Current State of the Adoption of and Guidance for Solid-State Lighting 5 A majority of the respondents (88.5%) reported that they do not use adaptive lighting control systems for LED roadway lighting. Only 11.5% of respondents reported using some sort of adap- tive lighting control system for reduced illumination. Similarly, about 93% of the respondents said they do not use any kind of design modifications, such as occupancy sensors or color tuning, with LED roadway lighting. Design Guidelines and Criteria for LED Roadway Lighting More than half (68%) of the respondents said they did not have a design manual or standard specifically for LED roadway lighting. However, 63% reported having specific technical specifi- cations for construction of LED roadway lighting. More than 80% of the respondents used either ANSI/IES RP-8-18 (IES 2018) (40%) or the AASHTO Roadway Lighting Design Guide (48%) for roadway lighting guidelines. Approximately 11% of respondents used roadway lighting guide- lines that were developed in-house. A majority (70%) of respondents said that, if a national design and technical specification manual were available specifically for LED roadway lighting, they would use it. None of the respondents said they would not use it. Most respondents (∼82%) reported that lighting calculations for roadway lighting designs are required to be reviewed. Approximately 15% of the respondents reported that lighting cal- culations are reviewed on the basis of the size of the project. However, only 23% of respondents indicated that lighting levels need to be verified after construction and prior to acceptance. Forty-six percent of the respondents reported that they do not require verification of light levels after construction; about 31% reported that they sometimes require verification. Conclusion On the basis of the results of the survey, the following conclusions can be drawn: • Even though LED roadway lighting systems are not currently widely installed, their adoption is growing rapidly; almost all new roadway lighting construction will use LEDs. • A majority of LED roadway lighting uses 4000K CCT luminaires. • Adaptive lighting technologies and other design modifications that support reduced illumina- tion are not widely used at present. • While the majority of the respondents do not have LED-specific guidelines for roadway light- ing design, they are willing to use them if guidelines become available. In the absence of such guidelines, DOTs are using either ANSI/IES RP-8-18 or the AASHTO Roadway Lighting Design Guide for guidance on roadway lighting. • Although a majority of the state DOTs require lighting calculations as part of the design review, very few verify lighting levels after construction.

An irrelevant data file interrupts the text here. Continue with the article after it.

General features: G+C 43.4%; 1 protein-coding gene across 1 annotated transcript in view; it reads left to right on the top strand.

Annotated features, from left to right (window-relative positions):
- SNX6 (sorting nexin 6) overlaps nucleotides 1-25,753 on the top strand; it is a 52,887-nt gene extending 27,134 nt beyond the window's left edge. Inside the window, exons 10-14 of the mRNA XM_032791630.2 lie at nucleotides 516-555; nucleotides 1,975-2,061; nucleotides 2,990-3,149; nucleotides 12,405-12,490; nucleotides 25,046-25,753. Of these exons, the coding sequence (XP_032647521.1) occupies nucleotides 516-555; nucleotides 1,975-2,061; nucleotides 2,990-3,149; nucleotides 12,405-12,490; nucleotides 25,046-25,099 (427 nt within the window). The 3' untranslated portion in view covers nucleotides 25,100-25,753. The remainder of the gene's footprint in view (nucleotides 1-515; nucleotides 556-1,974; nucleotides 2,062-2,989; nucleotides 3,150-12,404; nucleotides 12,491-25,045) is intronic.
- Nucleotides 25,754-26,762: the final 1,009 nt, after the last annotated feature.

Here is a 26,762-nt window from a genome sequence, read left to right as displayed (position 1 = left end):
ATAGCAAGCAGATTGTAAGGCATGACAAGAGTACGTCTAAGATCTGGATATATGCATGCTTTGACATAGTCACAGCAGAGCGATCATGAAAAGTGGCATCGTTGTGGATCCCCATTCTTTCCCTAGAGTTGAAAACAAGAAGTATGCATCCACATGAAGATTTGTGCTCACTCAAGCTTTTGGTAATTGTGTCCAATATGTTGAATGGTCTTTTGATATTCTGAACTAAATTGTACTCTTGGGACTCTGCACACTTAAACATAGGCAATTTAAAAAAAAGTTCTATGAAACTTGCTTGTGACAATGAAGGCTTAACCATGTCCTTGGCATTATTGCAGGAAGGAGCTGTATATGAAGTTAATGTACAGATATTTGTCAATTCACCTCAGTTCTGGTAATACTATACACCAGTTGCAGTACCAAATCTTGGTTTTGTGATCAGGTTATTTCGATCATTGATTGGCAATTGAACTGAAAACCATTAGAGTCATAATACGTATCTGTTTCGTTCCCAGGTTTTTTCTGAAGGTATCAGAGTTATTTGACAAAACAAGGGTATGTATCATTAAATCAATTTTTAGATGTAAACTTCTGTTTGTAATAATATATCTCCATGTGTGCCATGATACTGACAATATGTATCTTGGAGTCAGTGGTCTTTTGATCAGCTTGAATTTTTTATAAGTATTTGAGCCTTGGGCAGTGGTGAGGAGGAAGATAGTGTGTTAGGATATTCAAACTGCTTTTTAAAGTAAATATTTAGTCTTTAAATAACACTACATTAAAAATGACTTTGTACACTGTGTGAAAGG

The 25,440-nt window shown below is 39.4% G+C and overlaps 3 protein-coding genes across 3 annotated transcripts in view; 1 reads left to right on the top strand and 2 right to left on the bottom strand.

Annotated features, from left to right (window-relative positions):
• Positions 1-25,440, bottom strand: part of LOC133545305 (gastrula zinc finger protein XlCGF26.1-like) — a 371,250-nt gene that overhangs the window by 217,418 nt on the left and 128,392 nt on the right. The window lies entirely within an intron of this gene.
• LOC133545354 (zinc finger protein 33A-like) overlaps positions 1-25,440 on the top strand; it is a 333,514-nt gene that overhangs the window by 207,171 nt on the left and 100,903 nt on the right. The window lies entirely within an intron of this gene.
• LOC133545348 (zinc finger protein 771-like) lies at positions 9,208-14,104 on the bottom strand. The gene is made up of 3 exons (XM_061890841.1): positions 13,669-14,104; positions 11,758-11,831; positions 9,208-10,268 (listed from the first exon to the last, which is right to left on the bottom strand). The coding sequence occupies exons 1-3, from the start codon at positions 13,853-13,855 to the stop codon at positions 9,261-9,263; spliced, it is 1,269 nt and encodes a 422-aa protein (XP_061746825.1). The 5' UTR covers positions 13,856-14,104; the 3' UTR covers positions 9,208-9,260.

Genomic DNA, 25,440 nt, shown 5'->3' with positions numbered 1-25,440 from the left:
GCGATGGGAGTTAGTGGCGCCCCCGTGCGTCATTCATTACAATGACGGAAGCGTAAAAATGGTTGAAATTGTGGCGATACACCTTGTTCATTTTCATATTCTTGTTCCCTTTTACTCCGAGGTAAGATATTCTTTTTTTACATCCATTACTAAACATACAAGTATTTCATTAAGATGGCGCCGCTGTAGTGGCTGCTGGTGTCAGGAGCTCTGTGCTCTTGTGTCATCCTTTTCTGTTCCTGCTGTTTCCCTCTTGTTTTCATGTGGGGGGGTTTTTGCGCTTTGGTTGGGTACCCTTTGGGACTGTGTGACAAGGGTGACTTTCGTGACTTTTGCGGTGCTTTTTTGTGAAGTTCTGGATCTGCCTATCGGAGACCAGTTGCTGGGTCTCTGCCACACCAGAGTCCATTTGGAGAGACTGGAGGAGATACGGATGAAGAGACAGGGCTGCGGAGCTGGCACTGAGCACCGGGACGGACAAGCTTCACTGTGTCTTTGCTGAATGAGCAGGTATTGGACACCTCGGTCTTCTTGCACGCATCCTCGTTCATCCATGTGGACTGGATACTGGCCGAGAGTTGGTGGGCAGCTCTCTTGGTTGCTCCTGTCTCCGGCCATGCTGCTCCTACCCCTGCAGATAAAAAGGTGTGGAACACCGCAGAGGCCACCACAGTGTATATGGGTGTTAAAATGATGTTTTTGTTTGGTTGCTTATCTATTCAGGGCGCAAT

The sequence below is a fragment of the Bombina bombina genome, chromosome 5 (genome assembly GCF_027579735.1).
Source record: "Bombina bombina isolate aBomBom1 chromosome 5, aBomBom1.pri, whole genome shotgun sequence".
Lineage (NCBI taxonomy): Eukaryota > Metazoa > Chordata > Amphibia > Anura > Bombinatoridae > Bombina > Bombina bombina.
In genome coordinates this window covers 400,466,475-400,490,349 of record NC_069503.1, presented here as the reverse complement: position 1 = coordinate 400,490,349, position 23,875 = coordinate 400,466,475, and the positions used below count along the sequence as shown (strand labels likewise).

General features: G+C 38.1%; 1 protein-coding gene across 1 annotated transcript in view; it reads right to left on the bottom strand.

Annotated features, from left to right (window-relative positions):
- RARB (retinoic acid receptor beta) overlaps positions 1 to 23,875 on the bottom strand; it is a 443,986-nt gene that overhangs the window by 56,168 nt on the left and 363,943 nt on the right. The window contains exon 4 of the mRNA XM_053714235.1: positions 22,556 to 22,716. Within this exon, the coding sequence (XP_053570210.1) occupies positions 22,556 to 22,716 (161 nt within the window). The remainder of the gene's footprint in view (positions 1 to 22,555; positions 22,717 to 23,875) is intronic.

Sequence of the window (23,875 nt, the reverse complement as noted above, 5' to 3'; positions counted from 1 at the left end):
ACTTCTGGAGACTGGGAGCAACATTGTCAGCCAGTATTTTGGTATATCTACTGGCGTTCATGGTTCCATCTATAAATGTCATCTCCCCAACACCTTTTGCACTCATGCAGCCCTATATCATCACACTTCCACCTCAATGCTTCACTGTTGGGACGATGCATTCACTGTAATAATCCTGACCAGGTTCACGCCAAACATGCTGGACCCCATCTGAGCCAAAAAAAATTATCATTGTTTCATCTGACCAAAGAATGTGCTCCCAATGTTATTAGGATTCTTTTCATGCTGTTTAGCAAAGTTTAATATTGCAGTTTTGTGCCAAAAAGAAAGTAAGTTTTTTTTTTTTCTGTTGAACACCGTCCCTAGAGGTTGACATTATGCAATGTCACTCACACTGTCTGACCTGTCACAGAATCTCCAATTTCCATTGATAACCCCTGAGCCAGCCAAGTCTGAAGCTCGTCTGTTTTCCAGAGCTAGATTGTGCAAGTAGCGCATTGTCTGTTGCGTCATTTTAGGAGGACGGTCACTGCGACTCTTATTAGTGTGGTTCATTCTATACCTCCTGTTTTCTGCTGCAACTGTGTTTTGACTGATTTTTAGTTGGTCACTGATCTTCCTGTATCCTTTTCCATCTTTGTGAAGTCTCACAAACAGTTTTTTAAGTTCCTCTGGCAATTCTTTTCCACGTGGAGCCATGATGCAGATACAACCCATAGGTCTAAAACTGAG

Next: Chapter 3 - Structure of the Solid-State Lighting Guide »
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The findings of this survey report show that providing light beyond the limits of the roadway travel lanes benefits drivers’ visual performance and that the spectral content of light-emitting diode (LED) sources should be a design consideration. The study also found that, at present, there are no health impacts from properly designed roadway lighting.

The TRB National Cooperative Highway Research Program's NCHRP Research Report 940: Solid-State Roadway Lighting Design Guide: Volume 2: Research Overview determines the current guidance for the use of Solid State Lighting (SSL); identifies the research that still needs to be accomplished to assist in its proper implementation; and develops a comprehensive, easy to use, set of guidelines using currently available information and new research being proposed as part of this project.

Also see this guide's accompanying report, NCHRP Research Report 940: Solid-State Roadway Lighting Design Guide: Volume 1: Guidance.